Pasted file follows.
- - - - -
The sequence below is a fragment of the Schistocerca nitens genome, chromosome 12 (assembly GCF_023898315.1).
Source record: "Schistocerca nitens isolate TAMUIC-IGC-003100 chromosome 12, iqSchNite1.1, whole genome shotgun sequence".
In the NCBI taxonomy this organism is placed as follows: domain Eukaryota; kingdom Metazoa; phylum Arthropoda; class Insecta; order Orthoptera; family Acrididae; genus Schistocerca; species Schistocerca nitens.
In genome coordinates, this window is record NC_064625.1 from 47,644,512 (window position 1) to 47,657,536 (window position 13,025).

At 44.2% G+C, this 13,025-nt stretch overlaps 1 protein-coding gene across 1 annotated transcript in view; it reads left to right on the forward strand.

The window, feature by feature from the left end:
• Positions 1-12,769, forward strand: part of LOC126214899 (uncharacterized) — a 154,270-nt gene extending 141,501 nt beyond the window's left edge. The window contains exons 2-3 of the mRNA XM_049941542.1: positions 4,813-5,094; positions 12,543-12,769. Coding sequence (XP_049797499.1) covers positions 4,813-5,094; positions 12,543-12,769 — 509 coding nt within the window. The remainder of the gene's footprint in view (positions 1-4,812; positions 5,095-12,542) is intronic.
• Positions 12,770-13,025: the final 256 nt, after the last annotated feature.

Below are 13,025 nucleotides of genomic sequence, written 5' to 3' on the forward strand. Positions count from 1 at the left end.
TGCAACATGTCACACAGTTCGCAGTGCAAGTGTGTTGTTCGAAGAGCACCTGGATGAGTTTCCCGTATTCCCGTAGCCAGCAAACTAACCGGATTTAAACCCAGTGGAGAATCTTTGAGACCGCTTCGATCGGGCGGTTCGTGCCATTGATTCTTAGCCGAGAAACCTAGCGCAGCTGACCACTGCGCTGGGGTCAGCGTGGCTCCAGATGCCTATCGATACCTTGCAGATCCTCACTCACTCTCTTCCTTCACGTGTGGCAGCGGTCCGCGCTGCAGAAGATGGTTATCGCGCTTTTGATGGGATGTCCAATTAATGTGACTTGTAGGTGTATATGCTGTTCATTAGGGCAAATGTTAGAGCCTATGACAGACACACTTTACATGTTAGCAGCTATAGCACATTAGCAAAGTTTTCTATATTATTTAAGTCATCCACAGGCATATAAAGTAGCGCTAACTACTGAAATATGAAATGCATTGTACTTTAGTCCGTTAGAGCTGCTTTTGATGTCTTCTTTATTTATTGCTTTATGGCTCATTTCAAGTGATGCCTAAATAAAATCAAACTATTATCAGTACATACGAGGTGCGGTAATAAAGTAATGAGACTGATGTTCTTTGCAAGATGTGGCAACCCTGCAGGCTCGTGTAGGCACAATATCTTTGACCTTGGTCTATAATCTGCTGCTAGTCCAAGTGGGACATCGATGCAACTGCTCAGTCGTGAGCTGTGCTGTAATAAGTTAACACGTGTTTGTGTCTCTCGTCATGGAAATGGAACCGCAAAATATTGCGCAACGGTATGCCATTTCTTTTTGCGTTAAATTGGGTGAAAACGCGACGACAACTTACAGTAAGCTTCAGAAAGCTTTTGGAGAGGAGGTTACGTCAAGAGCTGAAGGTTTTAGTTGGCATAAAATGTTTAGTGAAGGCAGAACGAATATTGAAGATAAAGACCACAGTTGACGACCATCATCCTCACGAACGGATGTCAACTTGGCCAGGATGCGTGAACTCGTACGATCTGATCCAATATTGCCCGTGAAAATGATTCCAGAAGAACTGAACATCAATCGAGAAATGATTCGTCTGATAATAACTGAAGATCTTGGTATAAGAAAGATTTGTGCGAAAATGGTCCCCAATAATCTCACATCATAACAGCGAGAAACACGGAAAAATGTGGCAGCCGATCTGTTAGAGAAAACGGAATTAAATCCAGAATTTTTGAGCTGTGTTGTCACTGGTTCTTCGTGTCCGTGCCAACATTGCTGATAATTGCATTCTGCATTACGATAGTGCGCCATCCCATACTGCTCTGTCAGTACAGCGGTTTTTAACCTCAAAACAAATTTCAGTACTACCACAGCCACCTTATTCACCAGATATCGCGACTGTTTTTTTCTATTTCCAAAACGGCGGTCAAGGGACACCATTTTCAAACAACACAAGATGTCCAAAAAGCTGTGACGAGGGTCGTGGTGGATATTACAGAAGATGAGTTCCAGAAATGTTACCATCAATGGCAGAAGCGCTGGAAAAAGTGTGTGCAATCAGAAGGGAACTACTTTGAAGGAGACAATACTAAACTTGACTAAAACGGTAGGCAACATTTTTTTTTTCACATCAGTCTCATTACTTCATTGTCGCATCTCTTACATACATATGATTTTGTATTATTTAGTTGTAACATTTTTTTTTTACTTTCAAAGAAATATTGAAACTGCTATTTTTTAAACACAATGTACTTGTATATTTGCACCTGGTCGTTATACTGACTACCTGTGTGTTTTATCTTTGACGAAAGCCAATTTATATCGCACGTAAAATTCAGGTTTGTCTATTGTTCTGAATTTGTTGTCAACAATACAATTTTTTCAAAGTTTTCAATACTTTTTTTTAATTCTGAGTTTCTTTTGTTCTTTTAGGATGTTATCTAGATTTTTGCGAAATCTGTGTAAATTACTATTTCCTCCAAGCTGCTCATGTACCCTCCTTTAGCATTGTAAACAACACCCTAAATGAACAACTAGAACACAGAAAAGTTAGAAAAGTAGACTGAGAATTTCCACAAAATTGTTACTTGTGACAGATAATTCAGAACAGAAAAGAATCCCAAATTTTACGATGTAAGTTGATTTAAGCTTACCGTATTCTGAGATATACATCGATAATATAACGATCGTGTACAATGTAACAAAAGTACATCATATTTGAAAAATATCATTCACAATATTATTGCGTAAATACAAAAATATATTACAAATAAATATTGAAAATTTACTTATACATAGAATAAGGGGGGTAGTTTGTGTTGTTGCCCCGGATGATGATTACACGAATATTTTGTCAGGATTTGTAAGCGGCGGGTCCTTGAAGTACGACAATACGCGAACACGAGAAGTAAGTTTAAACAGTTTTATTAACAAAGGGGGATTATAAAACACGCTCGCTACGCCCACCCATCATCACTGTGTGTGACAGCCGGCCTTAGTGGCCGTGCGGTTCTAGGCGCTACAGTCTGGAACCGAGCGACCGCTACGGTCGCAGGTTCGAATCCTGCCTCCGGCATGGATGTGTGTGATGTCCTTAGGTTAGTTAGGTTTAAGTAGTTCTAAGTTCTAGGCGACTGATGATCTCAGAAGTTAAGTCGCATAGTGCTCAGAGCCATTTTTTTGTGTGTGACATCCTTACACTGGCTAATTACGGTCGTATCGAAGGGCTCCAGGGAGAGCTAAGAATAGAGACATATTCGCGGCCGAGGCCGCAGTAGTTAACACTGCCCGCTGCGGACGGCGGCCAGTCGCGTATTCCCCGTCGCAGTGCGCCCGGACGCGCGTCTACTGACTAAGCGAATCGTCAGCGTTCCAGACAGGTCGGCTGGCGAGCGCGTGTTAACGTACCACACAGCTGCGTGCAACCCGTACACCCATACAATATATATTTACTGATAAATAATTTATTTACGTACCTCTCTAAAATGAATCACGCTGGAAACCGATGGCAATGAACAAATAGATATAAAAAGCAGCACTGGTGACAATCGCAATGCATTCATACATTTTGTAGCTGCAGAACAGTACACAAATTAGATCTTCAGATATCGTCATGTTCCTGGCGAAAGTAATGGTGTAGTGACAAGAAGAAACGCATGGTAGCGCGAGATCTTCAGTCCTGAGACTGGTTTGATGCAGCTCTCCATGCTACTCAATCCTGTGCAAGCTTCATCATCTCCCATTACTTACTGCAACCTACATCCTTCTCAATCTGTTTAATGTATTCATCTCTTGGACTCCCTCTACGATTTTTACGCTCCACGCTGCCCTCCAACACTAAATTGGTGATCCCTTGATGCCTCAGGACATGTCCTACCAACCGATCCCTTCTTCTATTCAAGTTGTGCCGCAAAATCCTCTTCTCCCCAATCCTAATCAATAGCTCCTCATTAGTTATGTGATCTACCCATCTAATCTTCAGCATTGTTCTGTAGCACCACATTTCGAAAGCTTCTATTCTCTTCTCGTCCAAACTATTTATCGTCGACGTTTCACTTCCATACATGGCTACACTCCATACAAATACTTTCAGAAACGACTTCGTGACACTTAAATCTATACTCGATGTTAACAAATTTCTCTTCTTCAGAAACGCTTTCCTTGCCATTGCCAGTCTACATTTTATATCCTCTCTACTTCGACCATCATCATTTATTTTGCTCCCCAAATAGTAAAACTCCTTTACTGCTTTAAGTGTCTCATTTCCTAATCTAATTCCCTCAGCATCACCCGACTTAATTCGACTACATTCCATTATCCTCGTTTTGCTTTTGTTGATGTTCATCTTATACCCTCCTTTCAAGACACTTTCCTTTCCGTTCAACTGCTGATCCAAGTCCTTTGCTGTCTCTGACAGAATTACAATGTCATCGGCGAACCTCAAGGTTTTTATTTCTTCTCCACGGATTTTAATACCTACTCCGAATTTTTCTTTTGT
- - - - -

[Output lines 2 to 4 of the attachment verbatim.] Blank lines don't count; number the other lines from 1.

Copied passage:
Source record: "Schistocerca nitens isolate TAMUIC-IGC-003100 chromosome 12, iqSchNite1.1, whole genome shotgun sequence".
In the NCBI taxonomy this organism is placed as follows: domain Eukaryota; kingdom Metazoa; phylum Arthropoda; class Insecta; order Orthoptera; family Acrididae; genus Schistocerca; species Schistocerca nitens.
In genome coordinates, this window is record NC_064625.1 from 47,644,512 (window position 1) to 47,657,536 (window position 13,025).